YOU Can Make
It Get Better
by Denny Meyer
Gay youth are committing suicide. Teenage
savages are brutally attacking gay people.
Fifty years ago, when I was a child, you didn't see
such headlines. That was because the media
kept silent about such things. It was
forbidden to mention "forbidden love," back then.
It's different today. Today it's perfectly ok
for adults to stand up in public, on TV, and in
church pulpits and preach hate against homosexuals.
The same fine folks like to walk around in public
with loaded guns and sneak around in the woods
killing Bambi with assault rifles.
Many of these folks would not qualify for military
service, even if they dared to put themselves in
harm's way where someone might actually shoot back
at them. Being a sociopath is a disqualifier.
To serve in our American armed forces, you have to
actually be willing to serve alongside patriotic
volunteers of differing races and religions, be able
to respect women as fellow service members, and be
ready at any time to run through a hail of bullets,
explosions, and flames, to pull a fellow service
member to safety without pausing to consider his
skin color or sexual orientation. Courage
Today, young people, who are just discovering that
they are gay, are faced with the satanic piety of
those bigots who seem to be so inadequate, or feel
so self righteous, that they have to be obsessed
with what others do to pump themselves up. And
so, some young people despair, taking the hate to
heart, and cannot imagine living in such a hostile
world. In response, Dan Savage and others have
launched the "It
Gets Better Project" to tell their stories of
overcoming and success. In that spirit, this
is my story, for young people to read, of making my
own world to live in.
When I was very young I signed up to join the
military and my friends told me, "YOU CAN'T DO THAT;
YOU'RE A LITTLE FAGGOT!" I told them, "Watch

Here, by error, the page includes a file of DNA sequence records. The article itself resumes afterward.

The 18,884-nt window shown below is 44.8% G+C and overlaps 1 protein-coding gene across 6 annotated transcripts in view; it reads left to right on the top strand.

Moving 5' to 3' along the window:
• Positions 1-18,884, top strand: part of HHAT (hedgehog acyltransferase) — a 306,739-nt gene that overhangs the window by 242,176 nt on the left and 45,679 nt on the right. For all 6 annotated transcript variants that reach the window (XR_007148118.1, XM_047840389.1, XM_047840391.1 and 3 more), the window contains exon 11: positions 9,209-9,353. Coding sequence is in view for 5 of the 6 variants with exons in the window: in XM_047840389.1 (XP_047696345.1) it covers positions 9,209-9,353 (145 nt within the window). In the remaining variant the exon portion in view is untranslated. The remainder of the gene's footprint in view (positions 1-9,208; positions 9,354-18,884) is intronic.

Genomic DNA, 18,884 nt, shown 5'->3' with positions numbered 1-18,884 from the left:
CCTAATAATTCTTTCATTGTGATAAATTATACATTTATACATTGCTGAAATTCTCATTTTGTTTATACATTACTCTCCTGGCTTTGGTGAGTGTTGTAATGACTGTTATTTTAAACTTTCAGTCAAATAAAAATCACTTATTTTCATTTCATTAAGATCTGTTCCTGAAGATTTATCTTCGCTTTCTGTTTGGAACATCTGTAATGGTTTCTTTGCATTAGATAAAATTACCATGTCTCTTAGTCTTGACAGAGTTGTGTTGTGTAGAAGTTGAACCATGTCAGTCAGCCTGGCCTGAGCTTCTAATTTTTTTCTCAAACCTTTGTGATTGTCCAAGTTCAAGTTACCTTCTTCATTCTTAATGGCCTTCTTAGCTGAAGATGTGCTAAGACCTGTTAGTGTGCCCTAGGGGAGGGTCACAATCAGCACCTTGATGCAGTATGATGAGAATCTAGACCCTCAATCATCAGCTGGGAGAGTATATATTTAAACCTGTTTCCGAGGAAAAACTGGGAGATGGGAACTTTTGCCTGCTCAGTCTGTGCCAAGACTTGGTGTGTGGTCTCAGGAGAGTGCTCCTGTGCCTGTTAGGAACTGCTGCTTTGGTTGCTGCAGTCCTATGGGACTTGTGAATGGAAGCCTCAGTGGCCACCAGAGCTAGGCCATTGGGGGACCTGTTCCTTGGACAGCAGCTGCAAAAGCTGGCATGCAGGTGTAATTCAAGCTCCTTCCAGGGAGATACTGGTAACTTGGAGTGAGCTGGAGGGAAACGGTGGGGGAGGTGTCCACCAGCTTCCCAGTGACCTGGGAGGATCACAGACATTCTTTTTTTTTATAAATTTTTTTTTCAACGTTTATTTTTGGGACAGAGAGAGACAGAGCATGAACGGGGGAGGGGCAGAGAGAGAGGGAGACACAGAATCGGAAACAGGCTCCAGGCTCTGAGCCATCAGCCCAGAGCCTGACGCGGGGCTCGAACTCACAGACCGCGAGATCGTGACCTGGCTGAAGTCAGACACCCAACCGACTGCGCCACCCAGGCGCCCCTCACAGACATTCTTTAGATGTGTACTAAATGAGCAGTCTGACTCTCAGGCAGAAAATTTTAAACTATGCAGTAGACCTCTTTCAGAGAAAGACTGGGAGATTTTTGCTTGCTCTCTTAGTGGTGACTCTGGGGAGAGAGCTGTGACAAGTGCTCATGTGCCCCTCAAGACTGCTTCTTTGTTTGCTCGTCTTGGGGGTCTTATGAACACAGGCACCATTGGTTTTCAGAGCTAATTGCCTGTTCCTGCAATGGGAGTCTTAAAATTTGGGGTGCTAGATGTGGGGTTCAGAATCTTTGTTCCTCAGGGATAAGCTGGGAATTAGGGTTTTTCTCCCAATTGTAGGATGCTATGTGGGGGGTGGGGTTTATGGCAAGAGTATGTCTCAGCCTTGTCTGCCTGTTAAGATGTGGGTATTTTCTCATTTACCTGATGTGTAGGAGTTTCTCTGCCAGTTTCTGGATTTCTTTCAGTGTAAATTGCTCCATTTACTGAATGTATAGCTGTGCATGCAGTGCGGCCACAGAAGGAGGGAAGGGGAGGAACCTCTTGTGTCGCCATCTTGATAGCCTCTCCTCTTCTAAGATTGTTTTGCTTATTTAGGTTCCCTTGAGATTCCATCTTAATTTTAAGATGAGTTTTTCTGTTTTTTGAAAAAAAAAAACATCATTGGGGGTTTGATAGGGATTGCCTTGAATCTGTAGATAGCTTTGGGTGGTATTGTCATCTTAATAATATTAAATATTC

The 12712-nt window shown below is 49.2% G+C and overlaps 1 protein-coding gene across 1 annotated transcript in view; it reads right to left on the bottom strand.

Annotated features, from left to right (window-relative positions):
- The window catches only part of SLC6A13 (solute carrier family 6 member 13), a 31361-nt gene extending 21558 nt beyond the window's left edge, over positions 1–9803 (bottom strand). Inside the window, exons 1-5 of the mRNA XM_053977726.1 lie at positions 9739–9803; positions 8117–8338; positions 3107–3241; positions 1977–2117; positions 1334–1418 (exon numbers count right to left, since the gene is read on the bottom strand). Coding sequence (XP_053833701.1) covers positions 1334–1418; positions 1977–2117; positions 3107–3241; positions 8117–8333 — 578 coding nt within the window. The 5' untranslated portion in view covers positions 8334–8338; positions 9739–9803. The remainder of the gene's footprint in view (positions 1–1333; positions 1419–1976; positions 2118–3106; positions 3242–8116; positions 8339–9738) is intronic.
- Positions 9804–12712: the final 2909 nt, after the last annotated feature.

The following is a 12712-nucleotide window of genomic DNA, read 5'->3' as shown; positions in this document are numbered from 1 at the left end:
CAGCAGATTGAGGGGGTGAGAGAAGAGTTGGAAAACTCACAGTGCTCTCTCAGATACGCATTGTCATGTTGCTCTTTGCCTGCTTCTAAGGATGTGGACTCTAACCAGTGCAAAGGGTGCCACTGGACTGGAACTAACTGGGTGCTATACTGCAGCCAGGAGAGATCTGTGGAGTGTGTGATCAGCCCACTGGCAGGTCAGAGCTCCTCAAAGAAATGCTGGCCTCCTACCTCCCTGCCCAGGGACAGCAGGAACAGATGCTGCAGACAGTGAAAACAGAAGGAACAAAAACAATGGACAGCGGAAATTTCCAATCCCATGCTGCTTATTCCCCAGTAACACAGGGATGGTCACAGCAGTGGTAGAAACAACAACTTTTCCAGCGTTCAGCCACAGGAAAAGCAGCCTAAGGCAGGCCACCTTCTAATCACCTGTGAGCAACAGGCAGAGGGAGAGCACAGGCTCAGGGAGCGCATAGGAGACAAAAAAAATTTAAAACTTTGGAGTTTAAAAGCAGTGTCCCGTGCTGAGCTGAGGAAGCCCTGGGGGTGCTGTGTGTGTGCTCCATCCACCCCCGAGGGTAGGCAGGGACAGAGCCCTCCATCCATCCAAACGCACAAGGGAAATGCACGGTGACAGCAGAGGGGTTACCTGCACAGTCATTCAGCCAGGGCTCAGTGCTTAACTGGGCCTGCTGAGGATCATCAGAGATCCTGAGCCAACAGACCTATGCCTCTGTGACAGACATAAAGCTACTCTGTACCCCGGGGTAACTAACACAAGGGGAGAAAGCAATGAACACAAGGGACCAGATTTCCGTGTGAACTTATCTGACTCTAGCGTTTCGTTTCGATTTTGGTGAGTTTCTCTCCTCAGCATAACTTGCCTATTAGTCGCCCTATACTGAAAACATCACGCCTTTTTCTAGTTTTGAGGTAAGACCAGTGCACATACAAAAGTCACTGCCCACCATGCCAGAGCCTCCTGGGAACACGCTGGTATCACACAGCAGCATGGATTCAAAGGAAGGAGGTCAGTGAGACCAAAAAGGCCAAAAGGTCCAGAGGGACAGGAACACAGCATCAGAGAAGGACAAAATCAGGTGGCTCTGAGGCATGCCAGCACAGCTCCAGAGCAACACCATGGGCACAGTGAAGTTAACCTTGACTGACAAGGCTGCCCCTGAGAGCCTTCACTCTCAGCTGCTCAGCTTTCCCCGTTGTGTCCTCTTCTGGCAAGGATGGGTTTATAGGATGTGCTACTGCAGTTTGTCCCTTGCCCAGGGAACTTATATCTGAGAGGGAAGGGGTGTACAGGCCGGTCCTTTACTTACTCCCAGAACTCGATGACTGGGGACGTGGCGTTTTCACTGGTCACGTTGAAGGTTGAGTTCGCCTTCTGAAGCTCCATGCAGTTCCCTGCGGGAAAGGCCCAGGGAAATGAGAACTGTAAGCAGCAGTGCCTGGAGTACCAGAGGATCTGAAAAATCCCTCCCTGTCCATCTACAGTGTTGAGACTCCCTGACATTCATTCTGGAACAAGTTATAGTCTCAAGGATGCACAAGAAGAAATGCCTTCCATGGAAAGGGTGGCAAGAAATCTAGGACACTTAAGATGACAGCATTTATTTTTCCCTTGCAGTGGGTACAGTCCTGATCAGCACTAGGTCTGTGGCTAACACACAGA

me!" I served for ten years in two services
and left honorably as a Sergeant First Class.
That's the short version; it wasn't all that simple,
to be honest.
I'm a gay sixty four year old multiply disabled
veteran. I don't sit around staring out the
window. I've been an activist for fifty years
and still am. I was supposed to die of cancer
six years ago. I'm still alive and making as
much trouble as possible. My problem is that I
just don't know how to quit. I give speeches
on gay rights, write cranky web rants like this one;
and I represent two national queer veterans groups
to the media, giving news interviews on-line, TV,
radio, and to newspapers. I just did a TV news
show that was watched by 5 million people throughout
South America. I've been all over the world,
sailed the seas, and most importantly I loved and
lived with the same man for nearly twenty years.
Its not all that unusual; there are lots of gay folk
who have led great lives full of adventure, love,
and self fulfillment.
was a very lonely, socially inept, goofy, nerdy kid
born in the dark mid 1940s just after World War II
ended. My parents were refugees to America.
After escaping machine gun death several times, my
mother arrived as an illegal immigrant and first
cleaned toilets to earn a living here. I
didn't even learn English until I was seven years
old. In junior high school, I became famous
for making the morning announcements over the PA
system in a funny foreign accent; all I did was go
back to the way I spoke when I first learned
English. I didn't get invited to parties; I
was too weird or foreign. The "hoods"
always tried to beat me up; but I could run really
fast, and if they caught me I'd start talking really
fast asking them to think about what they were doing
and they'd get a headache and just walk away.
Later in life, I became an inter-agency liaison, a
negotiator; hmm, I wonder where I learned to do
When I was twelve, my mother did this really
horrible thing and made me go to summer school to
attend a typing class. Later in life, I had a
ten year career in military administration.
(Actually, I always hated typing). When I was
thirteen, I rode my bike to the next town to join a
Civil Rights march. Angry bigots were outraged
to see a four foot tall white kid marching with
blacks; they threw rocks at me and hit me in the
head; I came home covered in blood. It really
pissed me off, and I've been an activist ever since.
When I was fifteen, I finally figured out why I was
always looking at boys instead of girls. I
told my best friend. He got really deeply